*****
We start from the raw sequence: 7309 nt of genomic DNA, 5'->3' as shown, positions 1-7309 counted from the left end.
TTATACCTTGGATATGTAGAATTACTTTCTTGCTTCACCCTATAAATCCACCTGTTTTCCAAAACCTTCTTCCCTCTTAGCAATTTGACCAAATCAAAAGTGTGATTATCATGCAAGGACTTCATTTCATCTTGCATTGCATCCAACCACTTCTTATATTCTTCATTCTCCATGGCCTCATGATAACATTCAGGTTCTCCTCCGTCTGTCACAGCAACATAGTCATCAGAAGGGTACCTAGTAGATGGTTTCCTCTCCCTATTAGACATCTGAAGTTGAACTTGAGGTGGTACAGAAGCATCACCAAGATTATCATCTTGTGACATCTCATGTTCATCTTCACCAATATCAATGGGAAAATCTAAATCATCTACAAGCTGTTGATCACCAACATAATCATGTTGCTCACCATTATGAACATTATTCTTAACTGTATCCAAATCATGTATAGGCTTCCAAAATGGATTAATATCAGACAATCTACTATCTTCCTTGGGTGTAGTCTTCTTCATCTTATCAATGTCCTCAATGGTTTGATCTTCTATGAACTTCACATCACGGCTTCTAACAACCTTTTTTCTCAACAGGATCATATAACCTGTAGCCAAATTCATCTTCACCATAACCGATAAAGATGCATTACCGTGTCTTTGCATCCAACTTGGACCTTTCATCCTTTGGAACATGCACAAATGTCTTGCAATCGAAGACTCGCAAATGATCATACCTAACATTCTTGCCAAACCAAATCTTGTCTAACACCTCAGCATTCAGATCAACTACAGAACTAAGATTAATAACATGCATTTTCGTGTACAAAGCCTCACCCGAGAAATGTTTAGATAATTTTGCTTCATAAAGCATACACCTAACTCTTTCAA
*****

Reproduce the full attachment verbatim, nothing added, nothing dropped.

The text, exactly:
We start from the raw sequence: 7309 nt of genomic DNA, 5'->3' as shown, positions 1-7309 counted from the left end.
TTATACCTTGGATATGTAGAATTACTTTCTTGCTTCACCCTATAAATCCACCTGTTTTCCAAAACCTTCTTCCCTCTTAGCAATTTGACCAAATCAAAAGTGTGATTATCATGCAAGGACTTCATTTCATCTTGCATTGCATCCAACCACTTCTTATATTCTTCATTCTCCATGGCCTCATGATAACATTCAGGTTCTCCTCCGTCTGTCACAGCAACATAGTCATCAGAAGGGTACCTAGTAGATGGTTTCCTCTCCCTATTAGACATCTGAAGTTGAACTTGAGGTGGTACAGAAGCATCACCAAGATTATCATCTTGTGACATCTCATGTTCATCTTCACCAATATCAATGGGAAAATCTAAATCATCTACAAGCTGTTGATCACCAACATAATCATGTTGCTCACCATTATGAACATTATTCTTAACTGTATCCAAATCATGTATAGGCTTCCAAAATGGATTAATATCAGACAATCTACTATCTTCCTTGGGTGTAGTCTTCTTCATCTTATCAATGTCCTCAATGGTTTGATCTTCTATGAACTTCACATCACGGCTTCTAACAACCTTTTTTCTCAACAGGATCATATAACCTGTAGCCAAATTCATCTTCACCATAACCGATAAAGATGCATTACCGTGTCTTTGCATCCAACTTGGACCTTTCATCCTTTGGAACATGCACAAATGTCTTGCAATCGAAGACTCGCAAATGATCATACCTAACATTCTTGCCAAACCAAATCTTGTCTAACACCTCAGCATTCAGATCAACTACAGAACTAAGATTAATAACATGCATTTTCGTGTACAAAGCCTCACCCGAGAAATGTTTAGATAATTTTGCTTCATAAAGCATACACCTAACTCTTTCAA